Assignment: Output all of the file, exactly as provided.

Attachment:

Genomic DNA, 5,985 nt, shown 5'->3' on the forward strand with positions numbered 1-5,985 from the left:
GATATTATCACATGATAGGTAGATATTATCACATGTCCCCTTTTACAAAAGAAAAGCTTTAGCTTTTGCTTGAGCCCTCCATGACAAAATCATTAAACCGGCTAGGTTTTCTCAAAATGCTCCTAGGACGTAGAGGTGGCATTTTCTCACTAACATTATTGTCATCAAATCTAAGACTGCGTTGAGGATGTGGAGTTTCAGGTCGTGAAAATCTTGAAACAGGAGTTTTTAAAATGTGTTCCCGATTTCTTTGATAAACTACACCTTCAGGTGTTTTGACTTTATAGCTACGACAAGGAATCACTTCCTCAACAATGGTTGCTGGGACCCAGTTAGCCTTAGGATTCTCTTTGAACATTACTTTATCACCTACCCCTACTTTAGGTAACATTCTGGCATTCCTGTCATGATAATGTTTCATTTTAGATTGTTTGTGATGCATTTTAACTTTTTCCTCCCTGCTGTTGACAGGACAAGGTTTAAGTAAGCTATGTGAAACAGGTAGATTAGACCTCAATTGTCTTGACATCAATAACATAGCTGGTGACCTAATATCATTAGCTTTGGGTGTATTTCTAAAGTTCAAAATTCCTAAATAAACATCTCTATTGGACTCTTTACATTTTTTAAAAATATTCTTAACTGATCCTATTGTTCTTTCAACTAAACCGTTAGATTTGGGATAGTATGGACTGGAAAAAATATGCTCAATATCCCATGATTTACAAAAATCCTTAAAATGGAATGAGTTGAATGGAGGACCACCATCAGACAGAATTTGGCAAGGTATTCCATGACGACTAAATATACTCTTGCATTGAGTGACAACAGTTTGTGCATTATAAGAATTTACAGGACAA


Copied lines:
Genomic DNA, 5,985 nt, shown 5'->3' on the forward strand with positions numbered 1-5,985 from the left:
GATATTATCACATGATAGGTAGATATTATCACATGTCCCCTTTTACAAAAGAAAAGCTTTAGCTTTTGCTTGAGCCCTCCATGACAAAATCATTAAACCGGCTAGGTTTTCTCAAAATGCTCCTAGGACGTAGAGGTGGCATTTTCTCACTAACATTATTGTCATCAAATCTAAGACTGCGTTGAGGATGTGGAGTTTCAGGTCGTGAAAATCTTGAAACAGGAGTTTTTAAAATGTGTTCCCGATTTCTTTGATAAACTACACCTTCAGGTGTTTTGACTTTATAGCTACGACAAGGAATCACTTCCTCAACAATGGTTGCTGGGACCCAGTTAGCCTTAGGATTCTCTTTGAACATTACTTTATCACCTACCCCTACTTTAGGTAACATTCTGGCATTCCTGTCATGATAATGTTTCATTTTAGATTGTTTGTGATGCATTTTAACTTTTTCCTCCCTGCTGTTGACAGGACAAGGTTTAAGTAAGCTATGTGAAACAGGTAGATTAGACCTCAATTGTCTTGACATCAATAACATAGCTGGTGACCTAATATCATTAGCTTTGGGTGTATTTCTAAAGTTCAAAATTCCTAAATAAACATCTCTATTGGACTCTTTACATTTTTTAAAAATATTCTTAACTGATCCTATTGTTCTTTCAACTAAACCGTTAGATTTGGGATAGTATGGACTGGAAAAAATATGCTCAATATCCCATGATTTACAAAAATCCTTAAAATGGAATGAGTTGAATGGAGGACCACCATCAGACAGAATTTGGCAAGGTATTCCATGACGACTAAATATACTCTTGCATTGAGTGACAACAGTTTGTGCATTATAAGAATTTACAGGACAA